Don Cates, president and CEO of Three Rivers Federal Credit Union, an early sponsor of the event, said momentum started with DuVall's story.
“This has been an emotional roller coaster for me,” DuVall said last week. DuVall's father recently bought him a 1976 Scout Traveler.
DuVall said he came up with the idea for a Harvester Homecoming after a call from History Center Executive Director Todd Pelfrey the day after the story was published in the newspaper. DuVall said he had lunch in early January with Mayor Tom Henry, who gave him some contacts, including Henry's brother Jerry.
Jerry Henry reached out to Bill Bean, who owns the proving grounds and agreed to allow the track to be used for the event.
DuVall also met with Sweetwater Sound founder Chuck Surack for advice and called Cates at Three Rivers Federal Credit Union, formerly Harvester Credit Union.
“He reached out to us because of our legacy with Harvester,” Cates said. “Employees of Harvester and their families were our original members and how we came to be.”
The credit union has agreed to provide $5,000 to establish a 501(c)3 not-for-profit organization and pay for other expenses, including promoting the event, Cates said.
Jack Hammer, executive director of the Three Rivers Festival, helped out by calling Vince Tippmann Jr. Tippmann and Associates owns the Scout Park Conference Center, and the Tippmann family agreed to allow the facility to be used.
“When that all fell into place,” DuVall said, “I knew this thing really had legs.”
The all-volunteer group planning the Harvester Homecoming had its first meeting March 4 and included DuVall, Cates, Hammer, Pelfrey, Fort Wayne preservation planner Creager Smith, Downtown Improvement District Director Bill Brown and former Harvester employees Jerry Betley and Phil Coonrod. Pelfrey and Brown are serving in advisory capacities, and Smith is not representing the city.
Coonrod worked at Fort Wayne's International Harvester plant from 1969 to 1980, with most of that time spent in the Scout plant.
For more than 25 years, he and his wife, Maggie, have been involved in the Rocky Mountain IH Rendezvous, a Scout show in Colorado that features Scouts, pickups and Travelalls.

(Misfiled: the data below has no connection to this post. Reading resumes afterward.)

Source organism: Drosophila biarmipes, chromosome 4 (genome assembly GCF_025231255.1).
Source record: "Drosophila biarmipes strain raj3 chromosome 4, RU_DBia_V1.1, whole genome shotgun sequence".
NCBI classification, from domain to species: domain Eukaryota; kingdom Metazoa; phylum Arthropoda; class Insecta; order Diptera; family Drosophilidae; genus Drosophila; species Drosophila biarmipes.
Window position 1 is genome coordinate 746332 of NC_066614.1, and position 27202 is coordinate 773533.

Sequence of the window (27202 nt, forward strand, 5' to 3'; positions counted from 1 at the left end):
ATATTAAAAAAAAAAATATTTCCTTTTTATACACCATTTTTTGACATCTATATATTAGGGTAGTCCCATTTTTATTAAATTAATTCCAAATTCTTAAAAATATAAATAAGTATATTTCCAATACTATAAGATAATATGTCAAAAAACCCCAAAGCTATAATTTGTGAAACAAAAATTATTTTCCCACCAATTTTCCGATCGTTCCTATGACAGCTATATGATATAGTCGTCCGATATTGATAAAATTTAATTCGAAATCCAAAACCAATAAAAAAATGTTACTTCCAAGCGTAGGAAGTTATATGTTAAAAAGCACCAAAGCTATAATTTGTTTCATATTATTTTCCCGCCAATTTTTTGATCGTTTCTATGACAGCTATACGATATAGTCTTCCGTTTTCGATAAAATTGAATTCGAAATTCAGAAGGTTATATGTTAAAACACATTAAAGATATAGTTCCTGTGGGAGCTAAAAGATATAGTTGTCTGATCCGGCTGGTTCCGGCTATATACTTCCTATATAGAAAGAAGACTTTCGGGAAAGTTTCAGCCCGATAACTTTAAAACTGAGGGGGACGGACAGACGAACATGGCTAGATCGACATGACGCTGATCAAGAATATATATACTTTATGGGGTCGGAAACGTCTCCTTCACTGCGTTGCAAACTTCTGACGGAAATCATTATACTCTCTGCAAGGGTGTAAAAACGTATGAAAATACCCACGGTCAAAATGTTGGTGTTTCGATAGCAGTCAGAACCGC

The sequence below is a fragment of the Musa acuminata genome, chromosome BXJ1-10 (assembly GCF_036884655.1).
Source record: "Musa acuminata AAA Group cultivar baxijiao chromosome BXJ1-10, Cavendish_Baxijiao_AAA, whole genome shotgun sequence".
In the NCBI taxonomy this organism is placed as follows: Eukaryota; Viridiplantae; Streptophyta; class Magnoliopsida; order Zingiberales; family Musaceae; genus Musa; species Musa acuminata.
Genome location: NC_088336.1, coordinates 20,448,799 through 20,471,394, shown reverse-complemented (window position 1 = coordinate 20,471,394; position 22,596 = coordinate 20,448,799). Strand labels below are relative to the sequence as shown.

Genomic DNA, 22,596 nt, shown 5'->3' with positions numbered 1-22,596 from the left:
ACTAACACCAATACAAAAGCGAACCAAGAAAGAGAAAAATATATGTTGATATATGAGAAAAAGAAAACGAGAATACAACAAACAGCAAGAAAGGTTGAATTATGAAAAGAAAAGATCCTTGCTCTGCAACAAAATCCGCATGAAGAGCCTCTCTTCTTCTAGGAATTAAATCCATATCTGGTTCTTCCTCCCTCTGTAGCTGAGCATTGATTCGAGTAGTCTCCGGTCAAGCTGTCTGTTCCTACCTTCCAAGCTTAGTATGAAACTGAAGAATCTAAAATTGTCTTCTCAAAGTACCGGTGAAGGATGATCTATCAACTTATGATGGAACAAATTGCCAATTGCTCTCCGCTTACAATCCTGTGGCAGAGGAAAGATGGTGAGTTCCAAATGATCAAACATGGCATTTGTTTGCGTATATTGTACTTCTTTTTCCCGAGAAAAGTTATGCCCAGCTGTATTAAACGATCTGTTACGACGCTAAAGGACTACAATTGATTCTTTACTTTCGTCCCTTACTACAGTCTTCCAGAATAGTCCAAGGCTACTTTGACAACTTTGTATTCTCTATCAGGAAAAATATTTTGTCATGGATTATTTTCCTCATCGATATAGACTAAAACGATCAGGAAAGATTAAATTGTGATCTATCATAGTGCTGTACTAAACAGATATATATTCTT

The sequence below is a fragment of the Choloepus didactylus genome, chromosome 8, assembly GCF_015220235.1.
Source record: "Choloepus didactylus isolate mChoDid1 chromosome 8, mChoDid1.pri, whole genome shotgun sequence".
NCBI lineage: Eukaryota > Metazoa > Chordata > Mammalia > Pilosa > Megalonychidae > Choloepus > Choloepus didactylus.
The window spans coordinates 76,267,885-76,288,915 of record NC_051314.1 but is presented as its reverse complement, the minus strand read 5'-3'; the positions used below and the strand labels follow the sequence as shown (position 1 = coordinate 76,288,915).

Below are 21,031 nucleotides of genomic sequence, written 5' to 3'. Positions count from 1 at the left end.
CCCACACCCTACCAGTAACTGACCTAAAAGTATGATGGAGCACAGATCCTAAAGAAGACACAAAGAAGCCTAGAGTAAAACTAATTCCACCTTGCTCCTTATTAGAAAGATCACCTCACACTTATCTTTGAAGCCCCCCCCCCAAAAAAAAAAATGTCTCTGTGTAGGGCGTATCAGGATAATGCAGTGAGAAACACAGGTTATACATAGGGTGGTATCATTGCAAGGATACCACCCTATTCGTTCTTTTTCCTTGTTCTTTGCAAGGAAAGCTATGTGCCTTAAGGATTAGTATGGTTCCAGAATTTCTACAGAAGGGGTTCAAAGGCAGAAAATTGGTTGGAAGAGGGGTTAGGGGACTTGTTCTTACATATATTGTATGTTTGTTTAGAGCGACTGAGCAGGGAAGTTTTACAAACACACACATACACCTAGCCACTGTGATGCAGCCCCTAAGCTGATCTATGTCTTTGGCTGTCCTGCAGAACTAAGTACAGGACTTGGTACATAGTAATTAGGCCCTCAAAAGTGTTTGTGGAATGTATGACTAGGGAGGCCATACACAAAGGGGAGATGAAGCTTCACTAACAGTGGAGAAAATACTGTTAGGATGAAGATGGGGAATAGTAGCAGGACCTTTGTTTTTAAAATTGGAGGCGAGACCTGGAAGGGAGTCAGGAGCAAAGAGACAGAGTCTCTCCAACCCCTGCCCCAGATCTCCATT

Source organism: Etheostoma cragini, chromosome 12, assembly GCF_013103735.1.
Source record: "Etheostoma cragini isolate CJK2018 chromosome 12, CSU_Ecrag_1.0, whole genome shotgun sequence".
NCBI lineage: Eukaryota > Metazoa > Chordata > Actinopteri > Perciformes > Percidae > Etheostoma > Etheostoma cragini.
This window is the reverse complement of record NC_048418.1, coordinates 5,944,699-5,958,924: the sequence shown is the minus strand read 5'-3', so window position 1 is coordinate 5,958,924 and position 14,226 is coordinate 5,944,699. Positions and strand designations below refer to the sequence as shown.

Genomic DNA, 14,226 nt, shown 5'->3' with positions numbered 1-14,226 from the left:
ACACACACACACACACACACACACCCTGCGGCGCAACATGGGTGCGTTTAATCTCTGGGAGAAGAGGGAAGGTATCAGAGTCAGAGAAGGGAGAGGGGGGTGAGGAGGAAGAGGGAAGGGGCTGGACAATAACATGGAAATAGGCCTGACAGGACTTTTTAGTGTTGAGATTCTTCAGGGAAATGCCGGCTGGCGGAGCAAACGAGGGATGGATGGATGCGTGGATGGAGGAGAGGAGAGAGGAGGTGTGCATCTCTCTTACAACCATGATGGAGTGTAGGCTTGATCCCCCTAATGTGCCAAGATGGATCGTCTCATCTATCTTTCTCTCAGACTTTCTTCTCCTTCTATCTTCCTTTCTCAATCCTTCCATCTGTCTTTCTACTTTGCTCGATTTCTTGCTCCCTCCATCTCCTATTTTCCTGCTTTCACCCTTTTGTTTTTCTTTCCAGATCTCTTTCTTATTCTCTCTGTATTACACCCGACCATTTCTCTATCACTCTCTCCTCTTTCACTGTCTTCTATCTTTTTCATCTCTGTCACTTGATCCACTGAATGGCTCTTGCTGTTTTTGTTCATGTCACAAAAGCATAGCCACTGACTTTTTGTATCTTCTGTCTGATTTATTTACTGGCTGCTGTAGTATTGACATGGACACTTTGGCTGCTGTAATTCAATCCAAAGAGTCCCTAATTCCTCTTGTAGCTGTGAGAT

“I think it would be a good deal to have one right here,” he said.
Bean's stepfather owned a 1937 Harvester ton-and-a-half truck. “When I was 10 or 11, I spent my summer nights laying on top of the cab looking at the stars,” he said.
Bean also owns a 1954 Harvester refrigerator “that still works.” He said the August Harvester Homecoming has “taken on a life of its own. It's got a lot of support.”
Cates, when speaking with DuVall for the first time by phone, was looking at an old Harvester Loadstar truck as a potential parade truck for the credit union, he said.
Cates isn't from Fort Wayne but said he's surprised the area doesn't already have an event like the Harvester Homecoming.
On July 15, 1983, Harvester closed the assembly plant that had been rolling out trucks and employing generations of Fort Wayne residents since the 1920s.
The company paid well, too. Production workers, such as assembly line employees, earned an average of up to 50 percent more than the average blue-collar employee in the city.
“You have some families that have one, two, three generations that worked at that facility,” Bean said.
Navistar has expressed interest in being involved in the event, DuVall said.
“This is about so much more than a truck show,” he said. “The people I have talked to that used to work there and hearing their stories really drives me to keep at it on this event and charity. It is clear that their time there was the best times of their lives. You can see on their face; they light up when they go back and start talking about those glory years.”